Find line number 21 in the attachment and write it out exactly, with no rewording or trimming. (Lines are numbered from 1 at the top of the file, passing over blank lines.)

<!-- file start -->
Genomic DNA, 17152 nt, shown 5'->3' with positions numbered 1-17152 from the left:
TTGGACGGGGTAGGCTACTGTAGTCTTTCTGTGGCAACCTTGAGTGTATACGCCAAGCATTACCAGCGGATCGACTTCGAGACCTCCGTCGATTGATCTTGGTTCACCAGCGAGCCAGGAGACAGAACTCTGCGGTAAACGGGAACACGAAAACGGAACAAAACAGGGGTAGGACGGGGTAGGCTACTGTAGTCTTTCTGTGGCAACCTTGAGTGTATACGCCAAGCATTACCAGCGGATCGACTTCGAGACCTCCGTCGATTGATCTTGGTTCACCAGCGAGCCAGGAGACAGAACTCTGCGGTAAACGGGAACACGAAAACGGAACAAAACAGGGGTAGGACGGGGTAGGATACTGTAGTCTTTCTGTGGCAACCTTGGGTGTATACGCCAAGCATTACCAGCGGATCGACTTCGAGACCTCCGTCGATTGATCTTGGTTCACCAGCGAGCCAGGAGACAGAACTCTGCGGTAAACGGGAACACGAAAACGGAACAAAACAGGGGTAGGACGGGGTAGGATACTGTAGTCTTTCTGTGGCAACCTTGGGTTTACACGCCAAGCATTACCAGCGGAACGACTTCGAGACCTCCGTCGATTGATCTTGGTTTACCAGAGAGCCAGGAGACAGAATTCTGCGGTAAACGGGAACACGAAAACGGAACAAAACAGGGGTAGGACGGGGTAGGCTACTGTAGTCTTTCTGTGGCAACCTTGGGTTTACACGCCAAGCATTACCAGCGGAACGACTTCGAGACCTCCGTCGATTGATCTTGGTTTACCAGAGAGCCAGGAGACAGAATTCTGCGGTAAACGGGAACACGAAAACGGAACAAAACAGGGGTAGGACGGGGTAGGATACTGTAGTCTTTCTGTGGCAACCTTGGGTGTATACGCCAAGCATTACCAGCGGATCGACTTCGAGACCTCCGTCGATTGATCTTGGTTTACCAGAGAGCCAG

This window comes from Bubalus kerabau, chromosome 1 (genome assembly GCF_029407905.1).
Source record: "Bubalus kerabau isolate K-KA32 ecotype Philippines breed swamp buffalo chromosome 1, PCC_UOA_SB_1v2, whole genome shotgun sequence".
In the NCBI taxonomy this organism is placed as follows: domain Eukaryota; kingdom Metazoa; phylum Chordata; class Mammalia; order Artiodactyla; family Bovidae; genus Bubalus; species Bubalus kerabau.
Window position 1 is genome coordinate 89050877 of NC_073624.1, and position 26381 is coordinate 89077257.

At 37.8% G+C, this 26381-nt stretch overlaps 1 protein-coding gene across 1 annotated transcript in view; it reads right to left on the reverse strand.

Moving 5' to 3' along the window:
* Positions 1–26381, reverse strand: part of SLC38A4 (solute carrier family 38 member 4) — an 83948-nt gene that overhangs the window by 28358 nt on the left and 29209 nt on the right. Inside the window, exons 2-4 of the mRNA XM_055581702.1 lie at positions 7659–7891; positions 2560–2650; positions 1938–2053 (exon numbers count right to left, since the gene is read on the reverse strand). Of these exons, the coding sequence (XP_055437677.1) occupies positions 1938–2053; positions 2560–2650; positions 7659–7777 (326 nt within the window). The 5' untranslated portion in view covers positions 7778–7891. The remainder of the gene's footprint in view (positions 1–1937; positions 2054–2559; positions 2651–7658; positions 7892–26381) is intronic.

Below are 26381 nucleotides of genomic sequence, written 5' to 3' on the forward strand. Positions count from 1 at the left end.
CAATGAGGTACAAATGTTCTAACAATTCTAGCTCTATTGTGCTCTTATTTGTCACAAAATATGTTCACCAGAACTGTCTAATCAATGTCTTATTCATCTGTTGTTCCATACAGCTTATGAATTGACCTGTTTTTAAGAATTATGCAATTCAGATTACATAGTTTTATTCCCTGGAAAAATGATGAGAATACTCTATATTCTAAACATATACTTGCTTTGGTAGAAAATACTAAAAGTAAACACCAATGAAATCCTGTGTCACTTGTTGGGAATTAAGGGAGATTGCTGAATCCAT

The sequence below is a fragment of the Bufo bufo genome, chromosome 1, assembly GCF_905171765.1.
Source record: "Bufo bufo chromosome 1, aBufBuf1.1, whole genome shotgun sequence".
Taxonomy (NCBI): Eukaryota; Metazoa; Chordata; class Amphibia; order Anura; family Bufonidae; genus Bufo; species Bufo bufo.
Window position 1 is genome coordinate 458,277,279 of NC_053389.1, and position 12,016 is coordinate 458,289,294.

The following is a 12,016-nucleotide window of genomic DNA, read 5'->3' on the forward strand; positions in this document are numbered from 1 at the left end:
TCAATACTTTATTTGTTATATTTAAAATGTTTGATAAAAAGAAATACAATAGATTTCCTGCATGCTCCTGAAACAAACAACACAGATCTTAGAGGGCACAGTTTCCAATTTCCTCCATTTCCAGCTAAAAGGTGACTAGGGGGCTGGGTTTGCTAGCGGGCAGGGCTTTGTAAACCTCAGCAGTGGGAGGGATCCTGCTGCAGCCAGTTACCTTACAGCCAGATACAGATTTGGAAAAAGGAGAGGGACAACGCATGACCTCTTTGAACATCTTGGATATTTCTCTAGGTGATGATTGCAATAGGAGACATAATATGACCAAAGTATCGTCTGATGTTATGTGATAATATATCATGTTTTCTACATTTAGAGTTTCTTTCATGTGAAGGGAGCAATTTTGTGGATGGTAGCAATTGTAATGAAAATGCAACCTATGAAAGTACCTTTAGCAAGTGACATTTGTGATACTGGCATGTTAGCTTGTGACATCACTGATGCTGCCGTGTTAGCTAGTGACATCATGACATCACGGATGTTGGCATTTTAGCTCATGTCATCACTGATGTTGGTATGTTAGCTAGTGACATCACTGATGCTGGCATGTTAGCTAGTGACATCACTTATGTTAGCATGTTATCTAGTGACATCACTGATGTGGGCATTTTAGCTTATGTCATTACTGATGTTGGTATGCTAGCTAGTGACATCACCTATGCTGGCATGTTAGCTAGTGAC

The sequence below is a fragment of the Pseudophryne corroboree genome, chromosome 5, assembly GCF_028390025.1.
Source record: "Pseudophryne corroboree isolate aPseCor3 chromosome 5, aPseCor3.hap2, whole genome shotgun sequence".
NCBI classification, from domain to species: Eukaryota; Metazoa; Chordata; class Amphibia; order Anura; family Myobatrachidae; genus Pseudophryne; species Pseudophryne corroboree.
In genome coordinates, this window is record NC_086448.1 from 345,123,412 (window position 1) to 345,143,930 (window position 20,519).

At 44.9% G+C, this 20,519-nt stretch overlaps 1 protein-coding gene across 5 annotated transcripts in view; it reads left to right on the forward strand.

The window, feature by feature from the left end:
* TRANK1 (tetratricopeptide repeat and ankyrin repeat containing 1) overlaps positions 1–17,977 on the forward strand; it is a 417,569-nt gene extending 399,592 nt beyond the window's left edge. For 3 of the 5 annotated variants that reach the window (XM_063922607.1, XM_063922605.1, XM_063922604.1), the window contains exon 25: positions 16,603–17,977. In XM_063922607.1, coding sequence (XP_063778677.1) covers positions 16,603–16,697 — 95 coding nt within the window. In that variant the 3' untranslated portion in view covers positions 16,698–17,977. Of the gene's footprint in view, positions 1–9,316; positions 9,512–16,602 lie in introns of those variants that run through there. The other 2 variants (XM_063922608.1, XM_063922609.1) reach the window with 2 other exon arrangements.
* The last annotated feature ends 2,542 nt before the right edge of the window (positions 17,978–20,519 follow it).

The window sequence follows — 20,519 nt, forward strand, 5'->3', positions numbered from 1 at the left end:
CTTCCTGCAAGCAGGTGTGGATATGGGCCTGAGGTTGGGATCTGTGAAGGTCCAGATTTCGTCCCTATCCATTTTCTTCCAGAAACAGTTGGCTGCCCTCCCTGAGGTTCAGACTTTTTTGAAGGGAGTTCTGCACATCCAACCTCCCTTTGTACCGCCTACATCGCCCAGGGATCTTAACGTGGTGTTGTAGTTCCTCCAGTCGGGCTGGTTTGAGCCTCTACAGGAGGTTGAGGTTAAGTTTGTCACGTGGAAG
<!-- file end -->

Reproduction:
In genome coordinates, this window is record NC_086448.1 from 345,123,412 (window position 1) to 345,143,930 (window position 20,519).